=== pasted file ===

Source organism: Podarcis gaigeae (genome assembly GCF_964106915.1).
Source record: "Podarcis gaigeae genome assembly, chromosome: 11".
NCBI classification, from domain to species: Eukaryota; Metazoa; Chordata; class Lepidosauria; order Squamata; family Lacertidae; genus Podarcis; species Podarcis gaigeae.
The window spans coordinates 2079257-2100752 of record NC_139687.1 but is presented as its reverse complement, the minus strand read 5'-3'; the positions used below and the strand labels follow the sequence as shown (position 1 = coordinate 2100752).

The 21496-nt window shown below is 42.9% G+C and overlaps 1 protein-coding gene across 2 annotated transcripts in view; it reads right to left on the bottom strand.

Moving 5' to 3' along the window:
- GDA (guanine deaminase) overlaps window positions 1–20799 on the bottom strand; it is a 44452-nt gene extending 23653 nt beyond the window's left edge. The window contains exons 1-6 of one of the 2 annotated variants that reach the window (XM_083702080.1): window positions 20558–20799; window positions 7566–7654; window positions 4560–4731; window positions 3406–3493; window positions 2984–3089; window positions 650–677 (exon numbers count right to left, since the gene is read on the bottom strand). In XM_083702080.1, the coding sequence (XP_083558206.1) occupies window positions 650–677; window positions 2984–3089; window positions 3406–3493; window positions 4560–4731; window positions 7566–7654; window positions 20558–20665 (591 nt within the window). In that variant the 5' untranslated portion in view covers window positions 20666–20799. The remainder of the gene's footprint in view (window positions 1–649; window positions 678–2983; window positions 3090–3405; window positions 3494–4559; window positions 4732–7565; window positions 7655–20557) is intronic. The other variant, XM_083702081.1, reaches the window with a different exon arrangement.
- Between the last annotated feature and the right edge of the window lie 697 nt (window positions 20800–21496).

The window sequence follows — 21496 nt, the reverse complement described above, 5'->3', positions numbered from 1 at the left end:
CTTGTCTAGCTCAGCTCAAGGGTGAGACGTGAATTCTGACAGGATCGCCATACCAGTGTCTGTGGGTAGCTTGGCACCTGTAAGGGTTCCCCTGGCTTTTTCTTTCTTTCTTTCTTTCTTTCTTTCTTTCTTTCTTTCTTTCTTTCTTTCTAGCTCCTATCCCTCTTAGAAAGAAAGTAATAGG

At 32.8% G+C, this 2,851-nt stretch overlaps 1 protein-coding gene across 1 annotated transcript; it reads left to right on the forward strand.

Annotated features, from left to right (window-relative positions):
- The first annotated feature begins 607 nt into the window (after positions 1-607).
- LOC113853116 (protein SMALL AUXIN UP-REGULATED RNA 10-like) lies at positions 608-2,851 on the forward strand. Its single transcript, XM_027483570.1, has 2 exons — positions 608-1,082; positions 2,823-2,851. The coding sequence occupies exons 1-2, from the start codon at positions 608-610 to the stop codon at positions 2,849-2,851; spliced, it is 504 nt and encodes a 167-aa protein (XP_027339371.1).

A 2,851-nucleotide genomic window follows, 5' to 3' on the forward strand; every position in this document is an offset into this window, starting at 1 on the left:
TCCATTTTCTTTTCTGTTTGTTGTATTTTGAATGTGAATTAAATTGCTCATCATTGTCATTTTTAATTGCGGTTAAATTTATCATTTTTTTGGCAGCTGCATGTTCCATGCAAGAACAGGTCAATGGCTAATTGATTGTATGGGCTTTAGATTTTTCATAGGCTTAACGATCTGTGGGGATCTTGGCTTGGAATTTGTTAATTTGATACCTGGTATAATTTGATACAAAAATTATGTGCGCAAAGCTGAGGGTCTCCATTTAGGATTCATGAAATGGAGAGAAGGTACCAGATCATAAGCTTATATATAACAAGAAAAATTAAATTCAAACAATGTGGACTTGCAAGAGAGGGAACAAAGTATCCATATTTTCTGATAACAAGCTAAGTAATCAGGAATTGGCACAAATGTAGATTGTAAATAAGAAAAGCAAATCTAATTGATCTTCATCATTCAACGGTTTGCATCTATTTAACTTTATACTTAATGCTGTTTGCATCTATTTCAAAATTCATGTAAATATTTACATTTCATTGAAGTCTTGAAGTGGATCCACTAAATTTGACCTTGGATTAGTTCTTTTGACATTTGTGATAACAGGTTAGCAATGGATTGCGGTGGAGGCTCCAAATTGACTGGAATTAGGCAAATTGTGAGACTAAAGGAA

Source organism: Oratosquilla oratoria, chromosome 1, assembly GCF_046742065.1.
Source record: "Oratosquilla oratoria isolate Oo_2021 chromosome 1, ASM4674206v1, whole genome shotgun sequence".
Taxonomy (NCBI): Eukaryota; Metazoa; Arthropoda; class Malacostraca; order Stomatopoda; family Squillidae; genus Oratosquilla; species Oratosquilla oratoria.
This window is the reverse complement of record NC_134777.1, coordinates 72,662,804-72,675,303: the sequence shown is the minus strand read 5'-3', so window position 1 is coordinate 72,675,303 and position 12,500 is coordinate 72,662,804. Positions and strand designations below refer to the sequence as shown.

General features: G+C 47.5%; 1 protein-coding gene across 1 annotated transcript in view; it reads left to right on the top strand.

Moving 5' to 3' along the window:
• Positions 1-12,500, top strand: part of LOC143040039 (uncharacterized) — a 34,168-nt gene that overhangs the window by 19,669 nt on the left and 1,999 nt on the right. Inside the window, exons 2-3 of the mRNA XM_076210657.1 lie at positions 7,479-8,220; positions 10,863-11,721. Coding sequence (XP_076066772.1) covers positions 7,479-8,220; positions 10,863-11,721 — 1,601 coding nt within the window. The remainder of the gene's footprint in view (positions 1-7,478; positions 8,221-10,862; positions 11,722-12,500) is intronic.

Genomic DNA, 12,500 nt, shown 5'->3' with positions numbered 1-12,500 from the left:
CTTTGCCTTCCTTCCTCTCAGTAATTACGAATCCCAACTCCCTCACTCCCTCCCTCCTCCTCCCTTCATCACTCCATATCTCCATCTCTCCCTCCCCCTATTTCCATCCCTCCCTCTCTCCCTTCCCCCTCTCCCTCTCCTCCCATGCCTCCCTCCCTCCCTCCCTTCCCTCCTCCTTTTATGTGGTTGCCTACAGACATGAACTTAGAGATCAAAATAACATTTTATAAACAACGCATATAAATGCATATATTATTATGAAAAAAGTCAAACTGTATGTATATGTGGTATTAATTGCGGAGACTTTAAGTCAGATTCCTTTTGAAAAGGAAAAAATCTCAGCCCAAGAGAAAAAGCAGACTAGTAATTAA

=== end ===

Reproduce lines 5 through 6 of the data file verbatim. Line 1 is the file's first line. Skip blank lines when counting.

The 21496-nt window shown below is 42.9% G+C and overlaps 1 protein-coding gene across 2 annotated transcripts in view; it reads right to left on the bottom strand.

Moving 5' to 3' along the window: